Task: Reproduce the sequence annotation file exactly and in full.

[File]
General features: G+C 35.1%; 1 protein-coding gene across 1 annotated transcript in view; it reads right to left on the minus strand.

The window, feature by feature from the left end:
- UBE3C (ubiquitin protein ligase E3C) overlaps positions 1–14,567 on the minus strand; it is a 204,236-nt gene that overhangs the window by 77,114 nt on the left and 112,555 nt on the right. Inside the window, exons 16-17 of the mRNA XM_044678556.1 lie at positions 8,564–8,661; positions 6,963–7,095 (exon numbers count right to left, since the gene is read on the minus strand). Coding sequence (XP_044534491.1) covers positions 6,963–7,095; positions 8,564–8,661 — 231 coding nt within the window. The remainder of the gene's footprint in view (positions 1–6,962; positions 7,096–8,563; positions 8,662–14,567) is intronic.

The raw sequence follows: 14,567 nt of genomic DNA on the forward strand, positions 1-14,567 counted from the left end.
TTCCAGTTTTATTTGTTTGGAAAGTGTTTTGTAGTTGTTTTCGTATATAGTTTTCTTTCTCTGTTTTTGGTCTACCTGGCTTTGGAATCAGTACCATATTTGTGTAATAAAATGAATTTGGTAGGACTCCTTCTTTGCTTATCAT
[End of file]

General features: G+C 35.1%; 1 protein-coding gene across 1 annotated transcript in view; it reads right to left on the minus strand.

The window, feature by feature from the left end:
- UBE3C (ubiquitin protein ligase E3C) overlaps positions 1–14,567 on the minus strand; it is a 204,236-nt gene that overhangs the window by 77,114 nt on the left and 112,555 nt on the right. Inside the window, exons 16-17 of the mRNA XM_044678556.1 lie at positions 8,564–8,661; positions 6,963–7,095 (exon numbers count right to left, since the gene is read on the minus strand). Coding sequence (XP_044534491.1) covers positions 6,963–7,095; positions 8,564–8,661 — 231 coding nt within the window. The remainder of the gene's footprint in view (positions 1–6,962; positions 7,096–8,563; positions 8,662–14,567) is intronic.

The raw sequence follows: 14,567 nt of genomic DNA on the forward strand, positions 1-14,567 counted from the left end.
TTCCAGTTTTATTTGTTTGGAAAGTGTTTTGTAGTTGTTTTCGTATATAGTTTTCTTTCTCTGTTTTTGGTCTACCTGGCTTTGGAATCAGTACCATATTTGTGTAATAAAATGAATTTGGTAGGACTCCTTCTTTGCTTATCAT